Among the Nordic languages, I like Icelandic most so far. While Danish and Swedes sound jumpy when they speak, like they’d speak to little children, with stumbling sounds like „ütt’ – ött’ – ätt’ -itt”, Icelandic is more free-flowing, from the tip of the lips, with the oddest sounds combined in a pleasantly natural way. For example, đ is pronounced like a „th” in „leather”, Þ is like a dry „th”, in „thing”, then they have the strong „chhh”, but not as spit-full as in Dutch, æ is like ä in German, they also have ö and ü. The „s” is strong, like in Spanish and Greece, „LL” is pronounced “DL”, „au” sort of an „eu”, etc. This crazy combination sounds very much like Elfish, the language spoken by Arwen & co. in the Lord of the Rings – i find hearing this on the streets utterly cool.
For example, the word Snyrting – doesn’t it sound nice? You can already imagine a hero in a story with elves, druids and vikings, maybe from the same gang with Aragorn, Legolas, Mithrandir, Gimli or Boromir.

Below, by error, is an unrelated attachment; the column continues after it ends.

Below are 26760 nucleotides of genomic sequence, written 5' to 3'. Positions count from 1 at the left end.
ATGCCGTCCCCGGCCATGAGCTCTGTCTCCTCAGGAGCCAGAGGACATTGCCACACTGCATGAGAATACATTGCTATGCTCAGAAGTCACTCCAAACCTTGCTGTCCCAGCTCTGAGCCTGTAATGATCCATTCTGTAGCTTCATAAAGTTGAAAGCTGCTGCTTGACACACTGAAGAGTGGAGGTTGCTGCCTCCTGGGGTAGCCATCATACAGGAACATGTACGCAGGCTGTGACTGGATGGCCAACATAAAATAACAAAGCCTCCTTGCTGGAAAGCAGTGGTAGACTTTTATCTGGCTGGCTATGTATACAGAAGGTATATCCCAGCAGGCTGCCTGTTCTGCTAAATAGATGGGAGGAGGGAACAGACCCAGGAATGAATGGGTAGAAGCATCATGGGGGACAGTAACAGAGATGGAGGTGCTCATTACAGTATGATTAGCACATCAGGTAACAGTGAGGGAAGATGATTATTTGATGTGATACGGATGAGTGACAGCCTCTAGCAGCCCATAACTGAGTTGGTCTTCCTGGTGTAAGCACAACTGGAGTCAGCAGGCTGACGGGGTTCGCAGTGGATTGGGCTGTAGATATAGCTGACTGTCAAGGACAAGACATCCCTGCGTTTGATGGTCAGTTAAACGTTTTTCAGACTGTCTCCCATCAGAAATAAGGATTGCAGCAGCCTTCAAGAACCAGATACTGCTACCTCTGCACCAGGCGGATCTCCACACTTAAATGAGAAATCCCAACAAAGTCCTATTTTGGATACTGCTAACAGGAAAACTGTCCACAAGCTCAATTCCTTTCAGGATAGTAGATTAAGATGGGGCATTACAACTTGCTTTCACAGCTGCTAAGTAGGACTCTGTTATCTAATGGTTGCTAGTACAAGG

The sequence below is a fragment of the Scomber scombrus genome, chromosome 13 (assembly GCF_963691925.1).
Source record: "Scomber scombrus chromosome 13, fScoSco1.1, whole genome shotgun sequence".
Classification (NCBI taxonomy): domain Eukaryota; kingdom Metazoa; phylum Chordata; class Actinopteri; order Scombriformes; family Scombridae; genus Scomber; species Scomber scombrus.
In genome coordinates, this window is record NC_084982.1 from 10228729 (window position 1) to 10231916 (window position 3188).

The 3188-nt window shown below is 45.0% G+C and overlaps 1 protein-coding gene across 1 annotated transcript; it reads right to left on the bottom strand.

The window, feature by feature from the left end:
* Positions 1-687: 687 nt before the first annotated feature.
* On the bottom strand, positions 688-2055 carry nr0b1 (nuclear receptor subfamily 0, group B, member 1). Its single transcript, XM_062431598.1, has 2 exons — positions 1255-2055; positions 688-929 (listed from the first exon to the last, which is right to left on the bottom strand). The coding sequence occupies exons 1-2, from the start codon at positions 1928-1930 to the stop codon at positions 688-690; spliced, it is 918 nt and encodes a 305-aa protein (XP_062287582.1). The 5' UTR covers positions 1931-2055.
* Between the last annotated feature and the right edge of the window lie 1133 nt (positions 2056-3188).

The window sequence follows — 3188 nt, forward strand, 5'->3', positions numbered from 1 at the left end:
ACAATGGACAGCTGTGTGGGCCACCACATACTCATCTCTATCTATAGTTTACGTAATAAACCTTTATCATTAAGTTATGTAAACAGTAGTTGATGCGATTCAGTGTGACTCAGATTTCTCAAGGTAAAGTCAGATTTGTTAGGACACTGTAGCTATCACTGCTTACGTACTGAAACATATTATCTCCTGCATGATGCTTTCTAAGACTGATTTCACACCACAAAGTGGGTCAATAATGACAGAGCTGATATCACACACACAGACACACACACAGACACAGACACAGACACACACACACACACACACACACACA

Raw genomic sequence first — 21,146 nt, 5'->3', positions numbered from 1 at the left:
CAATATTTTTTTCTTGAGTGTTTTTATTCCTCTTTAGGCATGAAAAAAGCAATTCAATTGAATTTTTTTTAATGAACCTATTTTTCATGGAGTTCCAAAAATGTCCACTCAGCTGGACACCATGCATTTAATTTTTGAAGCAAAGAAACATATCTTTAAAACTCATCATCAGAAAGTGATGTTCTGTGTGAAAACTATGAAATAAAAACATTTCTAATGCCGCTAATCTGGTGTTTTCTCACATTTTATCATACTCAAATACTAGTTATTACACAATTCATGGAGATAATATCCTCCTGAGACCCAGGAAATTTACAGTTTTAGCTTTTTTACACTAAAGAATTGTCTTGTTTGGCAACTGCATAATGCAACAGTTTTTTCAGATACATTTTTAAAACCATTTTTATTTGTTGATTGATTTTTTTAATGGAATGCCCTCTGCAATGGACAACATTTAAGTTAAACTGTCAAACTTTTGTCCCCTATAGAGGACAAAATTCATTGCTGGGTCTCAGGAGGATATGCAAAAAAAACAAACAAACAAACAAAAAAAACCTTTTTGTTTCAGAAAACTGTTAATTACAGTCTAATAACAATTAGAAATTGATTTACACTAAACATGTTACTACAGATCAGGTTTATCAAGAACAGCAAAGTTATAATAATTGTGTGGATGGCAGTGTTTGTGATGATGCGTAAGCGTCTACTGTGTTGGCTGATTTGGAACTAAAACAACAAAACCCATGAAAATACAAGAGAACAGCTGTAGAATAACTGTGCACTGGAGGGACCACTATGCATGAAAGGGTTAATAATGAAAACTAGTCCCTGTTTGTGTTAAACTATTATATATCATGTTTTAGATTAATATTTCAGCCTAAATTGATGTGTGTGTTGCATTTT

It means “Toilet”.
But there are other cool words. For example, this street in the center: Dar Skólavörđustígur. Or, the coolest Italian-Icelandic combination I saw:
One last thing, speaking of Elves and Gnomes, it seems I haven’t been far off with my hypothesis – not long after thinking about it I found this:
The Icelandic language is the ancestor of German and English. Since they were isolated here for so long, they kept the Viking language from around the year 1000 almost unaltered. Lingvistic treasure. I wanted to buy an English-Icelandic dictionary, but as it was ~20EUR, and tomorrow at 7am plane is leaving, I stayed to Laxness’ book. If I’ll ever need it, we’ll see then. But at least one thing I needed to find out. So I went to the book store clerk and asked her how to say “cool” in Icelandic. It’s “FLOTT”, or “SVALT”. Flott, like in German, or swell, like in English. Cool.